Updated: Apr 20, 2022
An astonishing medical recovery puzzles science and provides optimism to traumatic brain injury patients.
Had Simon Lewis returned to his bungalow to get a different coat, or had they never taken the detour to look at a house, the accident never would have happened. This would be something he would think about the rest of his life. As it is, on an early Los Angles evening, Simon and his wife Marcy are heading west on Beverly Boulevard in a brand-new Infiniti Simon had just purchased. The immaculate street is lined with maple trees and the sun is beginning to set, flickering light between the trees. Marcy suggests they look at her boss’s newly renovated house since they are near, so they begin a detour. Suddenly a white van traveling at seventy-five miles an hour rips through the stop sign on Beverly. It blindsides Lewis’s car, slamming it into the curb, where it becomes airborne and is stopped by a maple tree at the corner of Beverly and McCadden Place.
Simon sustained a broken skull, jaw, arms, clavicle, and pelvis, with compound fractures in nine ribs. Yet the injury that would change his life was the catastrophic brain injury because of the crash.
Lewis went into a coma the night of the accident, on the Glasgow Coma Scale (GCS) of three to 15, GCS3 means no motor response, no verbal response, and no visual response. It was as close to death as one can get. Studies suggest that patients with GCS3-5 have less than a 10 percent chance of living a normal life, particularly if they fail to respond within fourteen days of the injury. Lewis remained in a coma for 31 days.
As horrific as Lewis’s accident was (it killed his wife, Marcy), his incredible recovery and tireless work for Traumatic Brain Injury (TBI) research has helped broaden TBI awareness. With TED talks and his book, Rise and Shine, he helps give hope to victims of traumatic brain injury, and his story demonstrates the brain's incredible ability to regenerate itself. Yet it also highlights a growing trend in brain science: cognitive training. "What my experience demonstrates is how much we can train the brain measurably and repeatedly," Lewis told the Sydney Morning Herald. "And that applies to everyone. We need to start screening children at school who are falling behind, and treat their difficulties, rather than writing them off. There are techniques that rebuild the processes of your mind."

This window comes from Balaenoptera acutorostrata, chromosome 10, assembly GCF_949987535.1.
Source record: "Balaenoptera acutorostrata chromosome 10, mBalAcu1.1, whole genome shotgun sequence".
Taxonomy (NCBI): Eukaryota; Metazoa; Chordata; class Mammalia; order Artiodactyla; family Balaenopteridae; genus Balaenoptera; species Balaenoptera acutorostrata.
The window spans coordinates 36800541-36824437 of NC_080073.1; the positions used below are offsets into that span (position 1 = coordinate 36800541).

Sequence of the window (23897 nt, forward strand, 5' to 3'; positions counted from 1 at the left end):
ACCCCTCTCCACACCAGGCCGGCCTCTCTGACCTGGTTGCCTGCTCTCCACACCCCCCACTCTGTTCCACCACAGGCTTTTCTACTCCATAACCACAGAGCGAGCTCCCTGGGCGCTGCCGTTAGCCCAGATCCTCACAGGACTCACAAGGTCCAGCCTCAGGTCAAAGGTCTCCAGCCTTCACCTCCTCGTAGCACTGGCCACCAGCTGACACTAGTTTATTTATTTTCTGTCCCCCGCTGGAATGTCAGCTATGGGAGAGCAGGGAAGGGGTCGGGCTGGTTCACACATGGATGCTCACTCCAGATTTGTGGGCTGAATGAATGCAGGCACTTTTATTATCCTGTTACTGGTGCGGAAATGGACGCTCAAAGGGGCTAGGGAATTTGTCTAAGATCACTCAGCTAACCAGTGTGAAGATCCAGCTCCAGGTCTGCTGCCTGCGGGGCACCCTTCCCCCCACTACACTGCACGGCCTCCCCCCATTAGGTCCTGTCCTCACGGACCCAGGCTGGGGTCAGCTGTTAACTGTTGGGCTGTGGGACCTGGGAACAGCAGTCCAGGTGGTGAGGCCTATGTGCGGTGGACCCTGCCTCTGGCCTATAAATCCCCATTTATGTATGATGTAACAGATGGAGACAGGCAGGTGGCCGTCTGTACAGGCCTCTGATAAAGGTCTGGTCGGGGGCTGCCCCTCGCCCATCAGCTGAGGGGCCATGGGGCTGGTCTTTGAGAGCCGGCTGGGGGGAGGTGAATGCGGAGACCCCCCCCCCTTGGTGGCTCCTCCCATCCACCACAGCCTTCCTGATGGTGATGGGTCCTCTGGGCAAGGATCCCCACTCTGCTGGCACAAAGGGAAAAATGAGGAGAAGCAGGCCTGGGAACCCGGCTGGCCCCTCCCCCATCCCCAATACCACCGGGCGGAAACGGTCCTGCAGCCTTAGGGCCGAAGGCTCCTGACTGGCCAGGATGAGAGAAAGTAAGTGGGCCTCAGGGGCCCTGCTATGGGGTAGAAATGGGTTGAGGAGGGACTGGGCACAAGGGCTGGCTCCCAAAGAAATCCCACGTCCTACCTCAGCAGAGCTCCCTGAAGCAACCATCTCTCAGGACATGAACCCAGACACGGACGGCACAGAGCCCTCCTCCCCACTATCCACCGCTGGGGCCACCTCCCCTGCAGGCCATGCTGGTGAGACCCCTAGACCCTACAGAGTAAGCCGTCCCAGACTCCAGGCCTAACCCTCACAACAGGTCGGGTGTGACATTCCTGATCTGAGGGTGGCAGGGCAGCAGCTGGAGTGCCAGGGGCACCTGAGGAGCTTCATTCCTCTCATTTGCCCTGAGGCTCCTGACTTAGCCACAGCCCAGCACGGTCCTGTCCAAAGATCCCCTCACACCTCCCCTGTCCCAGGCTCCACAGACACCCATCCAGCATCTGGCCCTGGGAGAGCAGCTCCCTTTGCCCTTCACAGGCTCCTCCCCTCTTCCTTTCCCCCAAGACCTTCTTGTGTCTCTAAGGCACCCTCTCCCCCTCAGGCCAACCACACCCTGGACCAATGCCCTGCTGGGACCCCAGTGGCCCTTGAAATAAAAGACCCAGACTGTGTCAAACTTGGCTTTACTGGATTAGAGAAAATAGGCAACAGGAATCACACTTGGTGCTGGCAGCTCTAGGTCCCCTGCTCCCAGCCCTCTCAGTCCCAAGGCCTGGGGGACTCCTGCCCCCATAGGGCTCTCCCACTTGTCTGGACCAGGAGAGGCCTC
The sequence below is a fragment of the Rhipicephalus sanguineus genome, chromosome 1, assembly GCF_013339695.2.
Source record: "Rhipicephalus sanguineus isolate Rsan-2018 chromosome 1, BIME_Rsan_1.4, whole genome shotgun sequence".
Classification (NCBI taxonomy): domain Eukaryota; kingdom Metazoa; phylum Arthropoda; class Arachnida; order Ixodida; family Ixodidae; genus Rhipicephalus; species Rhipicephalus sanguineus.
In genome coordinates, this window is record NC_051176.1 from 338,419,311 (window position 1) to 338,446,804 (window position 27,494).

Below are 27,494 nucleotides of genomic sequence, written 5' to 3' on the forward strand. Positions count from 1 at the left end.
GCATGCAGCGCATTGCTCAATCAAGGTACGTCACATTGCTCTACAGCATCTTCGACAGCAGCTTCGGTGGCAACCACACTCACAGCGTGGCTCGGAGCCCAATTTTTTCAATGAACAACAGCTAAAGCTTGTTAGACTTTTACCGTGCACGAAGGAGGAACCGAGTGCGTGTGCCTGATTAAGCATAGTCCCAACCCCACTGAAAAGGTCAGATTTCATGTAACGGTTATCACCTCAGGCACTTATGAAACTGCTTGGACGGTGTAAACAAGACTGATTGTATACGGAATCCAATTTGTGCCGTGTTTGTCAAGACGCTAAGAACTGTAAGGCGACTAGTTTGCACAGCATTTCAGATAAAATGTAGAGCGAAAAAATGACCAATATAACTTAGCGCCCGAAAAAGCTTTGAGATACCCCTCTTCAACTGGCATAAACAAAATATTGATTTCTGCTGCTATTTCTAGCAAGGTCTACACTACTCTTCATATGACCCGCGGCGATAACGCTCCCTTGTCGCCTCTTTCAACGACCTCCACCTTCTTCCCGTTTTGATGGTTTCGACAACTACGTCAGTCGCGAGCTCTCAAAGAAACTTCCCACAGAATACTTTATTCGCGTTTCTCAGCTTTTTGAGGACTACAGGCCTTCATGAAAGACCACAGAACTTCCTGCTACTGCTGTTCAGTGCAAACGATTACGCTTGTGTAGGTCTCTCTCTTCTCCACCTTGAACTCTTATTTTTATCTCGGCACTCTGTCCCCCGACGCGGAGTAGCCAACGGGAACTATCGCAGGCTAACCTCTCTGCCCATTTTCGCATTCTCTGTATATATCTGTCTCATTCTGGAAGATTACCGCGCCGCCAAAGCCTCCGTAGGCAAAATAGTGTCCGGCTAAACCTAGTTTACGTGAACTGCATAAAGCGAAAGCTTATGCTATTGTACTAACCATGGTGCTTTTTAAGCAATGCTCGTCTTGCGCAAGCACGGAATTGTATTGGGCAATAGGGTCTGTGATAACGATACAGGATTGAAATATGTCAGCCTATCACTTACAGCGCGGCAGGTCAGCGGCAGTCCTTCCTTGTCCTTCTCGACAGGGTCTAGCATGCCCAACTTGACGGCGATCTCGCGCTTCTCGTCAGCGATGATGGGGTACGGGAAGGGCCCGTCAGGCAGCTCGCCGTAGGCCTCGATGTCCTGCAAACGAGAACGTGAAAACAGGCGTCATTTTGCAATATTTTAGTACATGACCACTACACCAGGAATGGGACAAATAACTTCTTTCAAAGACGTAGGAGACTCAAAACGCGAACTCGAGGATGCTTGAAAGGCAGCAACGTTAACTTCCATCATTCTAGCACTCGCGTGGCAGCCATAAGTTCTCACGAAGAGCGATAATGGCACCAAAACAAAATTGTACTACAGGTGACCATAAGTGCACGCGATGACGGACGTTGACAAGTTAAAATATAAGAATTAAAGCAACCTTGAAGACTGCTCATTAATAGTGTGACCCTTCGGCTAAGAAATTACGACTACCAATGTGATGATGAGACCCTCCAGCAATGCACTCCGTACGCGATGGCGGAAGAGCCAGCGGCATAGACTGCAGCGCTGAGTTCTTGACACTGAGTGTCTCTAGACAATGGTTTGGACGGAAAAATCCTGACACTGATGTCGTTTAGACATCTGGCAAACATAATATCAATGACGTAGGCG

The odds of surviving a coma are notoriously hard to predict, with brain injury being the most complex affliction for the most complicated organ in the body, yet cognitive training helped Lewis become a functional TBI survivor.
Cognitive training is not a new concept, but one that emerged in the 1940s to treat the brain-injured soldiers as they prepared to return home. The cognitive assessment and training market is predicted to be worth $18.01 billion globally by 2027, and much of that growth comes from brain training for every demographic. Its functionality is proven with the older population as well as children, and the market has exploded with phone apps, online platforms, and brain train groups. While these companies often make generous assertions about what their products do for the brain, scientists are ambivalent about some of the claims the companies make. Only some of the research demonstrates brain training works in non- TBI people.
A study published in 2010 monitored eleven-hundred adults that performed exercises designed to improve attention, reasoning, memory, and visual-spatial skills, and it concluded that they improved in accomplishing the tasks themselves, but those skills sometimes did not transfer to life improvements. Some scientists believe intensive brain exercises can exhaust people and be counterproductive instead of beneficial.